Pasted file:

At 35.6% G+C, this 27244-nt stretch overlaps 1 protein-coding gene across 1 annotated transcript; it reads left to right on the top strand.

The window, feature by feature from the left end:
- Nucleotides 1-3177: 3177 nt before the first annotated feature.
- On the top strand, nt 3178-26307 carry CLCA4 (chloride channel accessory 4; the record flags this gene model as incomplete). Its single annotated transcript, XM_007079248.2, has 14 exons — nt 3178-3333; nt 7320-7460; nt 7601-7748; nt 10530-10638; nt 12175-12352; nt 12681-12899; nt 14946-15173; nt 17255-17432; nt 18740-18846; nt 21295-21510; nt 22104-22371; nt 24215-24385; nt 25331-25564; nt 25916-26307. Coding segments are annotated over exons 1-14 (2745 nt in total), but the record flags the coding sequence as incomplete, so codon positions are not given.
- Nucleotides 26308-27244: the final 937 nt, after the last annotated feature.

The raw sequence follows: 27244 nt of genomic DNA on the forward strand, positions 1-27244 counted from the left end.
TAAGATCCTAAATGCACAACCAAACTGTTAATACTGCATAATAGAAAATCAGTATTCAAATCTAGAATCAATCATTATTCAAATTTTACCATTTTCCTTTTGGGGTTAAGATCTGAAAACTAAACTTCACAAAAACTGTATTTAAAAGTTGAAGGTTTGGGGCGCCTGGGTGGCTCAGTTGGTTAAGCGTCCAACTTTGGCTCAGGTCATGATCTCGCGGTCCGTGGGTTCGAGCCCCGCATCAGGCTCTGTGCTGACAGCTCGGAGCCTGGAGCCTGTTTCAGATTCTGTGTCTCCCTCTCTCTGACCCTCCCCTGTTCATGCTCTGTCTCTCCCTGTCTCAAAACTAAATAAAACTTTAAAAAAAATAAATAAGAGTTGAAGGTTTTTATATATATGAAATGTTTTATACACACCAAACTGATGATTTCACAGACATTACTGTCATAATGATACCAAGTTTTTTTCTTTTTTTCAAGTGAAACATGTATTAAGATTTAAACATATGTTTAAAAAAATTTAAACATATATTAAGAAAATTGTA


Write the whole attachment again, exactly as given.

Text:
At 35.6% G+C, this 27244-nt stretch overlaps 1 protein-coding gene across 1 annotated transcript; it reads left to right on the top strand.

The window, feature by feature from the left end:
- Nucleotides 1-3177: 3177 nt before the first annotated feature.
- On the top strand, nt 3178-26307 carry CLCA4 (chloride channel accessory 4; the record flags this gene model as incomplete). Its single annotated transcript, XM_007079248.2, has 14 exons — nt 3178-3333; nt 7320-7460; nt 7601-7748; nt 10530-10638; nt 12175-12352; nt 12681-12899; nt 14946-15173; nt 17255-17432; nt 18740-18846; nt 21295-21510; nt 22104-22371; nt 24215-24385; nt 25331-25564; nt 25916-26307. Coding segments are annotated over exons 1-14 (2745 nt in total), but the record flags the coding sequence as incomplete, so codon positions are not given.
- Nucleotides 26308-27244: the final 937 nt, after the last annotated feature.

The raw sequence follows: 27244 nt of genomic DNA on the forward strand, positions 1-27244 counted from the left end.
TAAGATCCTAAATGCACAACCAAACTGTTAATACTGCATAATAGAAAATCAGTATTCAAATCTAGAATCAATCATTATTCAAATTTTACCATTTTCCTTTTGGGGTTAAGATCTGAAAACTAAACTTCACAAAAACTGTATTTAAAAGTTGAAGGTTTGGGGCGCCTGGGTGGCTCAGTTGGTTAAGCGTCCAACTTTGGCTCAGGTCATGATCTCGCGGTCCGTGGGTTCGAGCCCCGCATCAGGCTCTGTGCTGACAGCTCGGAGCCTGGAGCCTGTTTCAGATTCTGTGTCTCCCTCTCTCTGACCCTCCCCTGTTCATGCTCTGTCTCTCCCTGTCTCAAAACTAAATAAAACTTTAAAAAAAATAAATAAGAGTTGAAGGTTTTTATATATATGAAATGTTTTATACACACCAAACTGATGATTTCACAGACATTACTGTCATAATGATACCAAGTTTTTTTCTTTTTTTCAAGTGAAACATGTATTAAGATTTAAACATATGTTTAAAAAAATTTAAACATATATTAAGAAAATTGTA